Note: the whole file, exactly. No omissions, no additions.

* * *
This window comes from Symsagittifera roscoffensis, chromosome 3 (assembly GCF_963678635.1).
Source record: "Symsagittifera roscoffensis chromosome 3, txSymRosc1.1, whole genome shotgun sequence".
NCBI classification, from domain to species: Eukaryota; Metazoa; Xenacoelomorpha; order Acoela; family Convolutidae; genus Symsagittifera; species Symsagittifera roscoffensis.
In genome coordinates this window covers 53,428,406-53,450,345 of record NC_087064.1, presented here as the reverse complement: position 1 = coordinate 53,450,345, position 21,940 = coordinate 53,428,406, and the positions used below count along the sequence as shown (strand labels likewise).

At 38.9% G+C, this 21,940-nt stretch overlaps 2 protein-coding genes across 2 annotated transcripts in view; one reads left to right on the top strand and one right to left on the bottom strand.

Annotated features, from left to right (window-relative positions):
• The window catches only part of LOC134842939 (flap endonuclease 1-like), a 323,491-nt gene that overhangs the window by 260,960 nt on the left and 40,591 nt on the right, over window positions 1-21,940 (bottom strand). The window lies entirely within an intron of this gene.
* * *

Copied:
This window comes from Symsagittifera roscoffensis, chromosome 3 (assembly GCF_963678635.1).
Source record: "Symsagittifera roscoffensis chromosome 3, txSymRosc1.1, whole genome shotgun sequence".
NCBI classification, from domain to species: Eukaryota; Metazoa; Xenacoelomorpha; order Acoela; family Convolutidae; genus Symsagittifera; species Symsagittifera roscoffensis.
In genome coordinates this window covers 53,428,406-53,450,345 of record NC_087064.1, presented here as the reverse complement: position 1 = coordinate 53,450,345, position 21,940 = coordinate 53,428,406, and the positions used below count along the sequence as shown (strand labels likewise).

At 38.9% G+C, this 21,940-nt stretch overlaps 2 protein-coding genes across 2 annotated transcripts in view; one reads left to right on the top strand and one right to left on the bottom strand.

Annotated features, from left to right (window-relative positions):
• The window catches only part of LOC134842939 (flap endonuclease 1-like), a 323,491-nt gene that overhangs the window by 260,960 nt on the left and 40,591 nt on the right, over window positions 1-21,940 (bottom strand). The window lies entirely within an intron of this gene.